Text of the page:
Again, in this view, food while providing information (caloric content), is not an informational substance in the biological sense (e.g. DNA), but simply a source of energy which can fuel the body-machine.

 

The New Story: Food as Information

The new view of food as replete with biologically important information, is based on a number of relatively new discoveries in various fields of scientific research.

For instance, the discovery that food contains methyl groups (a carbon atom attached to three hydrogen atoms (CH3)) capable of methylating (silencing) genes, brought into focus the capability of food to profoundly affect disease risk as well phenotypal expression. If folate, B12, or Betaine — 3 common food components — can literally “shut off” gene expression with high specificity, food becomes a powerful informational vector. One which may actually supervene over the DNA within our body by determining which sequences find expression.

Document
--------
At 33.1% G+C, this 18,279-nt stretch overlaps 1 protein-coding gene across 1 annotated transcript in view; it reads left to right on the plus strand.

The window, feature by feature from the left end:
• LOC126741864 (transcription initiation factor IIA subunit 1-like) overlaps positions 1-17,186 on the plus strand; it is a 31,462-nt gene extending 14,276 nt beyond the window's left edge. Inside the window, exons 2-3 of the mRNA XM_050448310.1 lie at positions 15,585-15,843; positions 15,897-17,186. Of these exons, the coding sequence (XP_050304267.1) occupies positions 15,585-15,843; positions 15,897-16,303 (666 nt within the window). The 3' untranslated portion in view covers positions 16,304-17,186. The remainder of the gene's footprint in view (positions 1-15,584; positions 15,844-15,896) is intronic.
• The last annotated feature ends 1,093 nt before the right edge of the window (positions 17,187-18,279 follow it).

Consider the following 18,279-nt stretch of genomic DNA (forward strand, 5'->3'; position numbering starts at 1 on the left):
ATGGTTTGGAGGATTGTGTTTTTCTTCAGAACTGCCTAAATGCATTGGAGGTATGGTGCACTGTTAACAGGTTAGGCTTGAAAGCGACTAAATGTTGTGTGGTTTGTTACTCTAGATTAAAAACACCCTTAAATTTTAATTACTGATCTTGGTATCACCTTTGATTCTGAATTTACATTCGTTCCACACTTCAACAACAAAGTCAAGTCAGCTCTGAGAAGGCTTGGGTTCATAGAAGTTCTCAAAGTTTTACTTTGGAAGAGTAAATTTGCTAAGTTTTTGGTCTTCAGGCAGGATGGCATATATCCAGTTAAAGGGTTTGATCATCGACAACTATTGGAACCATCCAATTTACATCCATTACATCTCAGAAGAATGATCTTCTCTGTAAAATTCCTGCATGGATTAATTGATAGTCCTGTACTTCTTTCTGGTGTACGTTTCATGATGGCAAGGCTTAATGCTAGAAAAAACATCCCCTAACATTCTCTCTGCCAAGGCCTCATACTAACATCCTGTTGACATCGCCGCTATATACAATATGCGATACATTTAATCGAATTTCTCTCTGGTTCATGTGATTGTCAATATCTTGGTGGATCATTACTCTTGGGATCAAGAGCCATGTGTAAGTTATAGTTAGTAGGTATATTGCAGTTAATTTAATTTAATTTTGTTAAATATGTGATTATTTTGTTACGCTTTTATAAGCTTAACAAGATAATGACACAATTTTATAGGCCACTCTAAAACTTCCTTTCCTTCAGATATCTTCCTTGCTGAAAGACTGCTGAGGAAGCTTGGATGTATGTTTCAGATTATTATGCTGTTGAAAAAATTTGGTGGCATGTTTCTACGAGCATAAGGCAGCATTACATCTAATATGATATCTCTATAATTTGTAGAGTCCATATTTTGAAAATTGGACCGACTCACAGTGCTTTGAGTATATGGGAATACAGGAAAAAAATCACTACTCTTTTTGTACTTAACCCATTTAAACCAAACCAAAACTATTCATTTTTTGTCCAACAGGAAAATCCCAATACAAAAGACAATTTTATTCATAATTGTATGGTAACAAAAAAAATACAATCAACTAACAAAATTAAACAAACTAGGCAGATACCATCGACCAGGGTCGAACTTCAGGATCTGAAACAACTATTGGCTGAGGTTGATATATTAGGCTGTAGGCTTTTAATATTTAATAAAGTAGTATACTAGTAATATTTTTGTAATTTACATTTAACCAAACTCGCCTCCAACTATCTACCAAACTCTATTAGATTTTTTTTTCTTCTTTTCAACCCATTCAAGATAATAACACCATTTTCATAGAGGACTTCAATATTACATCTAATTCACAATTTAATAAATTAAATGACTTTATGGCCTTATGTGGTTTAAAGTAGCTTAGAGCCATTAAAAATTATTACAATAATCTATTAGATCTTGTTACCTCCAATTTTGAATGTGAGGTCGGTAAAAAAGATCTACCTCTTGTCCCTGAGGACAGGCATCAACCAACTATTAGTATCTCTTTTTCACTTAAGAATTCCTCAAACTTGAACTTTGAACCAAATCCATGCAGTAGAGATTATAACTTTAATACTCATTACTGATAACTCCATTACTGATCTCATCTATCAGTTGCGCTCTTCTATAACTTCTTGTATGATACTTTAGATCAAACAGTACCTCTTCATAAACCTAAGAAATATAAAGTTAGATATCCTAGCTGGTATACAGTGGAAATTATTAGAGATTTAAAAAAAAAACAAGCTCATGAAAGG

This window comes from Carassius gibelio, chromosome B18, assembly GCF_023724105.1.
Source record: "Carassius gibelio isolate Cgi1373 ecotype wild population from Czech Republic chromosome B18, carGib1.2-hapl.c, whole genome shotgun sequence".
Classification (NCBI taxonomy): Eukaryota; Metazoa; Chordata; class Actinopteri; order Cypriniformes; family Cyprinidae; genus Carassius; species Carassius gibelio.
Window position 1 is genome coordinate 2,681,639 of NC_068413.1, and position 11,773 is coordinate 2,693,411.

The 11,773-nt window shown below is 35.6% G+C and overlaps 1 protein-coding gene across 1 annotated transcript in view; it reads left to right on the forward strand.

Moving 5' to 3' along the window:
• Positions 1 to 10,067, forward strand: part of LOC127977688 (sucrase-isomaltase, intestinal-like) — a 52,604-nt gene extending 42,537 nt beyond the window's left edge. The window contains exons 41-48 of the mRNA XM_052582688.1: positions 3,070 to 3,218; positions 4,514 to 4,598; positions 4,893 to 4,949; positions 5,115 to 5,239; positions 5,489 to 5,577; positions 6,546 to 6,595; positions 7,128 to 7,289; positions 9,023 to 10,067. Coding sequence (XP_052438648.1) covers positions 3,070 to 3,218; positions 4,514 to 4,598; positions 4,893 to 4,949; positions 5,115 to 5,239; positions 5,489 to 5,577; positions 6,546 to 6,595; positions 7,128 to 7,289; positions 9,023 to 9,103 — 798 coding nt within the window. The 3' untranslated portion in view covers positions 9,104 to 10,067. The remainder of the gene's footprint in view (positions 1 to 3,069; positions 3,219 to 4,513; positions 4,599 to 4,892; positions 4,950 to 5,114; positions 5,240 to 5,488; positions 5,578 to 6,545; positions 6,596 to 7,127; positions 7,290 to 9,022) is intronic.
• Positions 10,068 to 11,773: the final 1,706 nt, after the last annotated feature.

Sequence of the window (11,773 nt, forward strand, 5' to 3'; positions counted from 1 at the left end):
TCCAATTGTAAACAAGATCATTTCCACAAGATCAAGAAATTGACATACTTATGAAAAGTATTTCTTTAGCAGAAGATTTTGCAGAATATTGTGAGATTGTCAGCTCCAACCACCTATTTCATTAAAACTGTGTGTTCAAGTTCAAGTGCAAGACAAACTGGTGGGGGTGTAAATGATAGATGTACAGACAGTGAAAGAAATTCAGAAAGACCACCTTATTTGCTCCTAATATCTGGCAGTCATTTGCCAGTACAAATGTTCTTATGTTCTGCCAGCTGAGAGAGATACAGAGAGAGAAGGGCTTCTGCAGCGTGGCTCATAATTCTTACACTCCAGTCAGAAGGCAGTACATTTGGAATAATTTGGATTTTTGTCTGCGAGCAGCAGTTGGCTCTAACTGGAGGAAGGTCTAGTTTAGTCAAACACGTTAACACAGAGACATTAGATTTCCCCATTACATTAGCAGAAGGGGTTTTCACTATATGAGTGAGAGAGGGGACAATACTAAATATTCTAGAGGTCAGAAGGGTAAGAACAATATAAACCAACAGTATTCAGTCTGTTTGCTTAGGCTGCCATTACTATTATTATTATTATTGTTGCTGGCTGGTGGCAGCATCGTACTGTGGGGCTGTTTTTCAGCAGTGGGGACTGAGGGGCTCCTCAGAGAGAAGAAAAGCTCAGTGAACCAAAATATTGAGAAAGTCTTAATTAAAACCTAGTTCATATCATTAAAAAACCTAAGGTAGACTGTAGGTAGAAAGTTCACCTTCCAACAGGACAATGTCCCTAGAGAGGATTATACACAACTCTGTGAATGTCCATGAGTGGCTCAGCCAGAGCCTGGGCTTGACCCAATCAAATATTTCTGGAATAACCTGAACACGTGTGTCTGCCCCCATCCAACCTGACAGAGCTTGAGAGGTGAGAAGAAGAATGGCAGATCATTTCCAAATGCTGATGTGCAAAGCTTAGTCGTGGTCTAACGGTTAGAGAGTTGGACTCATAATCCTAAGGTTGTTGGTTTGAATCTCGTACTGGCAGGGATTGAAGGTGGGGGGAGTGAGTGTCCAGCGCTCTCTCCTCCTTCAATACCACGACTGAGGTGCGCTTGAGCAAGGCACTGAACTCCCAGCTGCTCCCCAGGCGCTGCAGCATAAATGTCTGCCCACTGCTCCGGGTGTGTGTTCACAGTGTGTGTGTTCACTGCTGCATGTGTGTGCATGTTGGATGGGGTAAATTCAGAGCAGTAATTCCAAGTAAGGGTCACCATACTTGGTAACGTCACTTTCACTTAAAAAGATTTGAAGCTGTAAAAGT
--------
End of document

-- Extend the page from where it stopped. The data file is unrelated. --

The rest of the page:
This discovery of nutrition’s prime role in epigenetics opened up an entirely new realm of research, including the disciplines of nutrigenomics, which looks at nutrient-gene interactions, and nutritional genomics, which looks at gene-based risks that provide individualization of nutritional recommendations. Suddenly, almost overnight, food became infinitely more interesting to geneticists, biologists, and medical professionals, in that it as an information vector it could affect, and in some cases control the expression of the DNA, biomedicine’s “holy grail.”

Food’s role as a source of methyl group donors capable of epigenetic modulation of DNA expression is a powerful demonstration of its informational properties, but this is not the whole story…

Food also contains classical genetic information vectors, such as non-coding RNAs, which like methyl donors, have the ability to profoundly alter the expression of our DNA. In fact, there are estimated to be ~100,000 different sites in the human genome capable of producing non-coding RNAs, far eclipsing our 20-25,000 protein-coding genes. These RNAs, together, orchestrate the expression of most of the genes in the body. They are, therefore, supervening forces largely responsible for maintaining our genetic and epigenetic integrity.